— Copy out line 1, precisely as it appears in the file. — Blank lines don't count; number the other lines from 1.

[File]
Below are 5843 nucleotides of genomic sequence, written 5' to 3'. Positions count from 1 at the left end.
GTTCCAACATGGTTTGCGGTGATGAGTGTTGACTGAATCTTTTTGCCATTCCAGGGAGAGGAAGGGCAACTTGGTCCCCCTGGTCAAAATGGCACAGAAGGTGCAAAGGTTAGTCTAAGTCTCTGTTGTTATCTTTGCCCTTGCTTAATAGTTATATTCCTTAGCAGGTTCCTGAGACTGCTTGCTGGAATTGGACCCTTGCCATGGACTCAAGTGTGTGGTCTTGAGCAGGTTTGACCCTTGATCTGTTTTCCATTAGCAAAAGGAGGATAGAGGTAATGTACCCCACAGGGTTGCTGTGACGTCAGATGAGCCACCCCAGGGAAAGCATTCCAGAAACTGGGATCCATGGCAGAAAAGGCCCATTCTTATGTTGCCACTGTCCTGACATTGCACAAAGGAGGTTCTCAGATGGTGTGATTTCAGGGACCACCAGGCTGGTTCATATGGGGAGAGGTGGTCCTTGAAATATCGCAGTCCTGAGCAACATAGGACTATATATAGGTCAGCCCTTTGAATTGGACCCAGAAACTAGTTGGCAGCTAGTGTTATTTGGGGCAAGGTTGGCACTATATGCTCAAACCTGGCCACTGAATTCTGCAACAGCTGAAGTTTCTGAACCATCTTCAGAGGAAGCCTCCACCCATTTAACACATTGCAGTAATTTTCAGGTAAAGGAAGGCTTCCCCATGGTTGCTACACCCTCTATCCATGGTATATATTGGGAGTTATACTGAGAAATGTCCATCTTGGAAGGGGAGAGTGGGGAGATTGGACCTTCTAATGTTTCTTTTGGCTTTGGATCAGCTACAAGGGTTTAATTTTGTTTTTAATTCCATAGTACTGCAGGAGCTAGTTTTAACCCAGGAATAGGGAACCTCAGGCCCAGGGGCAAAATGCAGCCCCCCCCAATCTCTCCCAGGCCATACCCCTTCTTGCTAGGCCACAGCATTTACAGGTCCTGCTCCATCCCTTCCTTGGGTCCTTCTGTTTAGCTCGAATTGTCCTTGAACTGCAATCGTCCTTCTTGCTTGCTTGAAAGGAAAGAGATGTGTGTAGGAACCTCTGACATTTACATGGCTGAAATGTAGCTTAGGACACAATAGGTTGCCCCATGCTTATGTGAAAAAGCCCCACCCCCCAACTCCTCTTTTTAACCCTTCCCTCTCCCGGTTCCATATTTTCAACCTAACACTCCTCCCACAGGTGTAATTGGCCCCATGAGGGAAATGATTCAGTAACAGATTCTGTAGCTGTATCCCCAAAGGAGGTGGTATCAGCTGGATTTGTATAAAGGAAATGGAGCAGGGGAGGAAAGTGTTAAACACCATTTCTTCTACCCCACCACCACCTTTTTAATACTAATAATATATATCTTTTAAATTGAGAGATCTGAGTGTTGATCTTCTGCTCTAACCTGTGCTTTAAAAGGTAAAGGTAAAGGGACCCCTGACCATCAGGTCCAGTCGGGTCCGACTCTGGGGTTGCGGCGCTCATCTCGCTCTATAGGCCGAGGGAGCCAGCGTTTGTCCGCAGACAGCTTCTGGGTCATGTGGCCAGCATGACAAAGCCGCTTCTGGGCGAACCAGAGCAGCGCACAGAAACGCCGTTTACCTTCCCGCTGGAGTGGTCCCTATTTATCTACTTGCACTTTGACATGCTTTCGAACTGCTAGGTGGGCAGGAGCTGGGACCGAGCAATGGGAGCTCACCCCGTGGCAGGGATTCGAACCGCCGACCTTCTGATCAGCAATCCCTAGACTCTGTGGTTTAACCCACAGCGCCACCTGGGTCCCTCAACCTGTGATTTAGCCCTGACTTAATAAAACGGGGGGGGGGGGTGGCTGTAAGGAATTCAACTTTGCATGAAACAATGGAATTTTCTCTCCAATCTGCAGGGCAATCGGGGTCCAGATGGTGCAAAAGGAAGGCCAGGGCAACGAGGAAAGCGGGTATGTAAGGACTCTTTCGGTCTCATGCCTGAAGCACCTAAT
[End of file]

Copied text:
Below are 5843 nucleotides of genomic sequence, written 5' to 3'. Positions count from 1 at the left end.